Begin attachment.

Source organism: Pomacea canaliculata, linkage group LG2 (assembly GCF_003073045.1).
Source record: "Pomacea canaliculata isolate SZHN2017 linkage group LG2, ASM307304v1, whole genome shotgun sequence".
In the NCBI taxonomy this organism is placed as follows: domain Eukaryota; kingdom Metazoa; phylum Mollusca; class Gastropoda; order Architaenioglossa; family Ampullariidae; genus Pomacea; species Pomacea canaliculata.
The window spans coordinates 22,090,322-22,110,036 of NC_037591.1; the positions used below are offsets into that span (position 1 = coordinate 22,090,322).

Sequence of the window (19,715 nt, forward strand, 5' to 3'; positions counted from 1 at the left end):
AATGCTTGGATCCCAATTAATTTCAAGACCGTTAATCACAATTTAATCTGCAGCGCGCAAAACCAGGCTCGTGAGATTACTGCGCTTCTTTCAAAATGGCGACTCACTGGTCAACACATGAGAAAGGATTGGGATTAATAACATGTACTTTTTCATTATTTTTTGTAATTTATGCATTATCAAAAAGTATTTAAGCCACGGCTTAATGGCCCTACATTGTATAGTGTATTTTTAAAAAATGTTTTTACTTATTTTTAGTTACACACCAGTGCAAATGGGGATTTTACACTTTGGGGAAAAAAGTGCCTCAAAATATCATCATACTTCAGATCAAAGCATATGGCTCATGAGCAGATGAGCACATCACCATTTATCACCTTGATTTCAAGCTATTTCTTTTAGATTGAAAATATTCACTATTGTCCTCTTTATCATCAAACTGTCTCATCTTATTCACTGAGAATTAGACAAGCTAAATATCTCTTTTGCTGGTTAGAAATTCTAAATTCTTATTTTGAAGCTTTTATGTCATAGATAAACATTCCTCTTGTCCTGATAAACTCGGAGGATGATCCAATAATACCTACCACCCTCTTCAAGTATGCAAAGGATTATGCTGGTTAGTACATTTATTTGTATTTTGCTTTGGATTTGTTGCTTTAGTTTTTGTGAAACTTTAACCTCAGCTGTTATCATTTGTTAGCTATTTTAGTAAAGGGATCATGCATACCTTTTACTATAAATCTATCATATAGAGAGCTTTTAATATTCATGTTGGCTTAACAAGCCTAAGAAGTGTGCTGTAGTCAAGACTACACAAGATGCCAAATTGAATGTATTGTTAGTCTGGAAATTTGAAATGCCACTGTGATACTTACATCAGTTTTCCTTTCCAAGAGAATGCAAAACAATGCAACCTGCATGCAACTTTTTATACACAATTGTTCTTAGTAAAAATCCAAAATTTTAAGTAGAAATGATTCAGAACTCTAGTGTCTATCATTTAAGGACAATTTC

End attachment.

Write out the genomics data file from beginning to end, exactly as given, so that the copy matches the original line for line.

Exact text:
Source organism: Pomacea canaliculata, linkage group LG2 (assembly GCF_003073045.1).
Source record: "Pomacea canaliculata isolate SZHN2017 linkage group LG2, ASM307304v1, whole genome shotgun sequence".
In the NCBI taxonomy this organism is placed as follows: domain Eukaryota; kingdom Metazoa; phylum Mollusca; class Gastropoda; order Architaenioglossa; family Ampullariidae; genus Pomacea; species Pomacea canaliculata.
The window spans coordinates 22,090,322-22,110,036 of NC_037591.1; the positions used below are offsets into that span (position 1 = coordinate 22,090,322).

Sequence of the window (19,715 nt, forward strand, 5' to 3'; positions counted from 1 at the left end):
AATGCTTGGATCCCAATTAATTTCAAGACCGTTAATCACAATTTAATCTGCAGCGCGCAAAACCAGGCTCGTGAGATTACTGCGCTTCTTTCAAAATGGCGACTCACTGGTCAACACATGAGAAAGGATTGGGATTAATAACATGTACTTTTTCATTATTTTTTGTAATTTATGCATTATCAAAAAGTATTTAAGCCACGGCTTAATGGCCCTACATTGTATAGTGTATTTTTAAAAAATGTTTTTACTTATTTTTAGTTACACACCAGTGCAAATGGGGATTTTACACTTTGGGGAAAAAAGTGCCTCAAAATATCATCATACTTCAGATCAAAGCATATGGCTCATGAGCAGATGAGCACATCACCATTTATCACCTTGATTTCAAGCTATTTCTTTTAGATTGAAAATATTCACTATTGTCCTCTTTATCATCAAACTGTCTCATCTTATTCACTGAGAATTAGACAAGCTAAATATCTCTTTTGCTGGTTAGAAATTCTAAATTCTTATTTTGAAGCTTTTATGTCATAGATAAACATTCCTCTTGTCCTGATAAACTCGGAGGATGATCCAATAATACCTACCACCCTCTTCAAGTATGCAAAGGATTATGCTGGTTAGTACATTTATTTGTATTTTGCTTTGGATTTGTTGCTTTAGTTTTTGTGAAACTTTAACCTCAGCTGTTATCATTTGTTAGCTATTTTAGTAAAGGGATCATGCATACCTTTTACTATAAATCTATCATATAGAGAGCTTTTAATATTCATGTTGGCTTAACAAGCCTAAGAAGTGTGCTGTAGTCAAGACTACACAAGATGCCAAATTGAATGTATTGTTAGTCTGGAAATTTGAAATGCCACTGTGATACTTACATCAGTTTTCCTTTCCAAGAGAATGCAAAACAATGCAACCTGCATGCAACTTTTTATACACAATTGTTCTTAGTAAAAATCCAAAATTTTAAGTAGAAATGATTCAGAACTCTAGTGTCTATCATTTAAGGACAATTTC